But what’s fascinating about it, is what that means is that I intuitively know that the computer running this particular slideshow is more expensive than this clicker, or at least I hope it is, given how good this clicker is. But I also know that this clicker as well as the computer are both less expensive than this building, right? It’s a really dramatic example, but it shows how we think about value. A really kinda funny anecdote is there’s a professional poker player who he only was playing poker on, like, tables, he didn’t play online or anything like that. When online poker started really, really getting popular and he found out how much people were making on online poker, he was like, “Oh, I’m gonna go start doing online poker,” and he’d never had a computer. So he went to Best Buy, which is an electronic store in the U.S., I’m not sure if it’s global, and he brought $35,000 to buy a computer. And this was like five years ago. And the reason he bought it…brought it, was he was like, “Well they’re making $100,000, the computer must cost $35,000. Value is a spectrum. And so you can take advantage of that by asking four questions. At what price is this way too expensive that you would never consider purchasing it? At what price is this getting expensive that you consider purchasing it? What price is this a really good deal? And what price is this too cheap that you question the quality of it?

Now what’s cool about this data is that if you collect enough of it, and enough is like at least 50, it’s not quite statistically significant, but at least gives you enough output, you get a graph that looks like this. So each of those questions corresponds to one of these lines. So the rightmost line is at what point is this way too expensive, and the leftmost line is at what point is it too cheap that you question the quality of it? But this data also gives you this really nice price elasticity curve, which all of a sudden we can use to know, well, at what point are we way too cheap? Because oftentimes, and I would argue European startups almost unequivocally are always priced too cheap. Like, that’s not 100%, but, like, every European startup I meet is charging way too little. Every U.S. startup is charging too much. I won’t get into why, like, that might be, we’re arrogant, as John said, but it’s just kind of really funny how you can look at this data all of a sudden and you can get a really, really rich look at where your willingness to pay actually is. And what we found is that for analytics, the data was not great.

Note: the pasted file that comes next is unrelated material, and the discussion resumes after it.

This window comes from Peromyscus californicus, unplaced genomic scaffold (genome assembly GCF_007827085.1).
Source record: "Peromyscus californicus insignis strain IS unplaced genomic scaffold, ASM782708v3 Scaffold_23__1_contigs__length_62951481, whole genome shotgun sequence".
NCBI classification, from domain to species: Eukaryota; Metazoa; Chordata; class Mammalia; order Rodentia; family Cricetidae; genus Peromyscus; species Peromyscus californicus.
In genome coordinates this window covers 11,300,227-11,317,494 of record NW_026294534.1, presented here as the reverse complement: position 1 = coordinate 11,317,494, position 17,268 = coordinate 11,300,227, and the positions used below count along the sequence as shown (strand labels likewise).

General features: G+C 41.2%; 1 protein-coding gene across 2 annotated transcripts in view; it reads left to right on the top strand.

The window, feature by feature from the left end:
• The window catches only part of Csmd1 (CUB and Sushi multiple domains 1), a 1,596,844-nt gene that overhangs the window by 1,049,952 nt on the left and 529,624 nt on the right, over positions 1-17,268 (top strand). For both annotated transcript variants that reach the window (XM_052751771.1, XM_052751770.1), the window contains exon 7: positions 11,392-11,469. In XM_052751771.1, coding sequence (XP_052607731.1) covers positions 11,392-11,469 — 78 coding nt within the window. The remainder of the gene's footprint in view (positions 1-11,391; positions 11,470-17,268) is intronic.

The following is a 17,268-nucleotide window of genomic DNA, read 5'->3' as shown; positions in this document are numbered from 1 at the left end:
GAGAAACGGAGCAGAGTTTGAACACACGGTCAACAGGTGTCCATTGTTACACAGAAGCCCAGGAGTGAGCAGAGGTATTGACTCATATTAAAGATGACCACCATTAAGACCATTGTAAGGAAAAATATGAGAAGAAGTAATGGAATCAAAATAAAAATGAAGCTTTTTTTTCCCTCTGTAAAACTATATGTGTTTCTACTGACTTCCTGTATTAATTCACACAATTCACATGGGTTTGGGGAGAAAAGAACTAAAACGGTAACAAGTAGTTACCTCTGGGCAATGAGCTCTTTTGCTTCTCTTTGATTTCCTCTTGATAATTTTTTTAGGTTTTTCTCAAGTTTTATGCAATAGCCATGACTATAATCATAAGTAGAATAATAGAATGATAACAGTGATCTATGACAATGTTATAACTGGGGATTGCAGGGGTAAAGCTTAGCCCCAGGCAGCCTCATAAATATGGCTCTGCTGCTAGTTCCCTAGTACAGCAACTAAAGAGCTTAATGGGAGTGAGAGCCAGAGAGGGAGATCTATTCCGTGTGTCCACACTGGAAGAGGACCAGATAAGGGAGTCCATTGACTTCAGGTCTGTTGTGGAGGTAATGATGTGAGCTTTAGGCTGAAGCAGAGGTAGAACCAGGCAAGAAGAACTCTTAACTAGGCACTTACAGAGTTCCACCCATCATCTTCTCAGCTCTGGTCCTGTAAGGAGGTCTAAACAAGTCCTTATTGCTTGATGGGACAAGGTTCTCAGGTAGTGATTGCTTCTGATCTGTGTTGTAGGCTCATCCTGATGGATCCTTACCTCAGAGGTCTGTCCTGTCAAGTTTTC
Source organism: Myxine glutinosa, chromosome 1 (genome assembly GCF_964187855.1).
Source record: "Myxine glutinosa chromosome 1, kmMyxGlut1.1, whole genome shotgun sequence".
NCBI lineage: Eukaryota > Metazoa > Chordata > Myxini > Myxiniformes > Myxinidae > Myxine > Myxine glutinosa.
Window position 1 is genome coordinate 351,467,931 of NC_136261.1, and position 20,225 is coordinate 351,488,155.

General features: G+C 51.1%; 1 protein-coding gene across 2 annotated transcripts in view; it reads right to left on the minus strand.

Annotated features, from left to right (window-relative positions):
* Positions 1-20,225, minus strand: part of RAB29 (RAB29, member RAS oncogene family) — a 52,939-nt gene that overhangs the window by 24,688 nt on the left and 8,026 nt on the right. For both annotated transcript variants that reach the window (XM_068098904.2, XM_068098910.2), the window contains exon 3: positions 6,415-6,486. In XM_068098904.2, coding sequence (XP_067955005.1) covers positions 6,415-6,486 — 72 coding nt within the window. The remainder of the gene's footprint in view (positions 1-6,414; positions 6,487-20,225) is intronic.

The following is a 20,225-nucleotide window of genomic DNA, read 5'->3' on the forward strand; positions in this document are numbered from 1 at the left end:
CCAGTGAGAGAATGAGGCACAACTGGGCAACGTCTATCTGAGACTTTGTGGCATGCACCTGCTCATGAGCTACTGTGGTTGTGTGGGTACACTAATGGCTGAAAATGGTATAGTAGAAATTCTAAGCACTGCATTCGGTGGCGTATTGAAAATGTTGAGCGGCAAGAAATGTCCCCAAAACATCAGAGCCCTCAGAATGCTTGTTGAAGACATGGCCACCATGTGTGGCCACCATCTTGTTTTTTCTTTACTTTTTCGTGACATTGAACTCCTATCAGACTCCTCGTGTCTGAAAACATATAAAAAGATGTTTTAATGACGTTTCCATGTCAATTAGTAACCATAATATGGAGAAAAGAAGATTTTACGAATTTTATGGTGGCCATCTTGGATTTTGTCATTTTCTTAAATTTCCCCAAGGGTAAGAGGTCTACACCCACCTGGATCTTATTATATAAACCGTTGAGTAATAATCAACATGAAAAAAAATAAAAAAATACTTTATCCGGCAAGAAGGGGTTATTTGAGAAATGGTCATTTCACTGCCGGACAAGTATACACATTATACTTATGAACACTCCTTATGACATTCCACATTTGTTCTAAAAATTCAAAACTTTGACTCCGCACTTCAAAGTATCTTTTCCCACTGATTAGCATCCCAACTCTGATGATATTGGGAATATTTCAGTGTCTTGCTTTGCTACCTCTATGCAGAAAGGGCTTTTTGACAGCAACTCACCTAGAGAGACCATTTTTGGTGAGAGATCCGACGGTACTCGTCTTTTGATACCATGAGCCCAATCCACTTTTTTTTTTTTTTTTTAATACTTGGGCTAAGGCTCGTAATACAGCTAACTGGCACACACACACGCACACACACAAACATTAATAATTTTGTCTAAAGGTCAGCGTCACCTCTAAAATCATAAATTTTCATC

So this was what for ProfitWell and the willingness to pay. We kind of expanded it because ProfitWell wasn’t full-featured yet, and we were like, if you had a solution that solved for your SaaS metrics, how much would you pay for it? And what we found is like the really little folks, 50 bucks a month. It’s not bad, it’s kind of a good, like, entry point. But the biggest problem is that when we got up to Middleprice Marty, his or her value did not scale exponentially with their size, they were willing to pay 250 bucks a month. Now that’s not bad, like, you can build a really good business on essentially low three figure MRR and SaaS, but the problem is, is that they’re only about 15,000 to 20,000 subscription SaaS companies out there. So all of a sudden our addressable market not only was small from a logos perspective, but was super tiny from a value perspective. And then what was funny about this is that when we looked at some of the other metrics like CAC, all of a sudden we’re at a $50 per month willingness to pay our LTV, and this was just an estimate, with 600 bucks, and it was gonna cost us $500 to $600 to acquire someone, because there’s so much competition in the market. And even on Middleprice Marty, it wasn’t really that much better, our CAC was upside down. We weren’t gonna make money.

And so we started looking around more and more and we said, “Okay, what could we make money on?” And we asked this all in the same survey, but what’s fascinating about this is we looked at churn reduction, and we said if we reduce your churn by X amount, and this was…you know, we looked at delinquent churn, so fun fact, 20% to 40 % of your gross churn is typically attributed to failed credit cards. It’s just huge growth hack, growth hack, hate the term, but whatever, look at your churn and look at that in particular. But what we found was is all of a sudden these companies that weren’t willing to pay 50 bucks a month for analytics, and we already knew there were more problems of analytics because the retention curves on most analytics products are just really, really small, all of a sudden they’re willing to pay, you can’t really see on this graph, they’re willing to pay three times as much, 150 bucks a month for us reducing their churn. If we could prove and point to that we solved part of their churn, there was more value there. And what’s really cool is all of a sudden these big dogs, they’re willing to pay us almost three grand a month. That’s like a full-time employee, on the low-end of a full-time employee, but it’s still like that’s a lotta money.